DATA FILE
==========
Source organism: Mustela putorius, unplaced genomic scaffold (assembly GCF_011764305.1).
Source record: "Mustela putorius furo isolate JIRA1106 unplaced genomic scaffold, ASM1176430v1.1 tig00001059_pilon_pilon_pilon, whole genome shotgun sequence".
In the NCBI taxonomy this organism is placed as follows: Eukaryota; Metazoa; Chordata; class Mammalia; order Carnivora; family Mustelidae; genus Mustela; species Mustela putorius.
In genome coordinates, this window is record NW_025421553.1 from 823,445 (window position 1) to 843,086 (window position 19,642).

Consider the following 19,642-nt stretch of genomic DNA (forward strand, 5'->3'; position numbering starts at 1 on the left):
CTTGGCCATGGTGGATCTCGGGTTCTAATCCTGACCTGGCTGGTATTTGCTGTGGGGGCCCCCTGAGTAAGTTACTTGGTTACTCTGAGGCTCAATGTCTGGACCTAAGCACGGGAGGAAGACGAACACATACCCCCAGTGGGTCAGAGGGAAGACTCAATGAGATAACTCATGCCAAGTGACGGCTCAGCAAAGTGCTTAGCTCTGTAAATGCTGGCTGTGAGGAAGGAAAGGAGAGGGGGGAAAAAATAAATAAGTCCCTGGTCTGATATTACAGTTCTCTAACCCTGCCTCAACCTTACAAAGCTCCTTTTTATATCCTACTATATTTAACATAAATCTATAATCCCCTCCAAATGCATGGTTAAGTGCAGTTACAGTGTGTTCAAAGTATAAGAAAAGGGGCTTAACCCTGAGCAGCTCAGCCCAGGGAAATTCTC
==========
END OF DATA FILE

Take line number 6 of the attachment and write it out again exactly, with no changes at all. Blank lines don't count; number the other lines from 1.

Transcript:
CTTGGCCATGGTGGATCTCGGGTTCTAATCCTGACCTGGCTGGTATTTGCTGTGGGGGCCCCCTGAGTAAGTTACTTGGTTACTCTGAGGCTCAATGTCTGGACCTAAGCACGGGAGGAAGACGAACACATACCCCCAGTGGGTCAGAGGGAAGACTCAATGAGATAACTCATGCCAAGTGACGGCTCAGCAAAGTGCTTAGCTCTGTAAATGCTGGCTGTGAGGAAGGAAAGGAGAGGGGGGAAAAAATAAATAAGTCCCTGGTCTGATATTACAGTTCTCTAACCCTGCCTCAACCTTACAAAGCTCCTTTTTATATCCTACTATATTTAACATAAATCTATAATCCCCTCCAAATGCATGGTTAAGTGCAGTTACAGTGTGTTCAAAGTATAAGAAAAGGGGCTTAACCCTGAGCAGCTCAGCCCAGGGAAATTCTC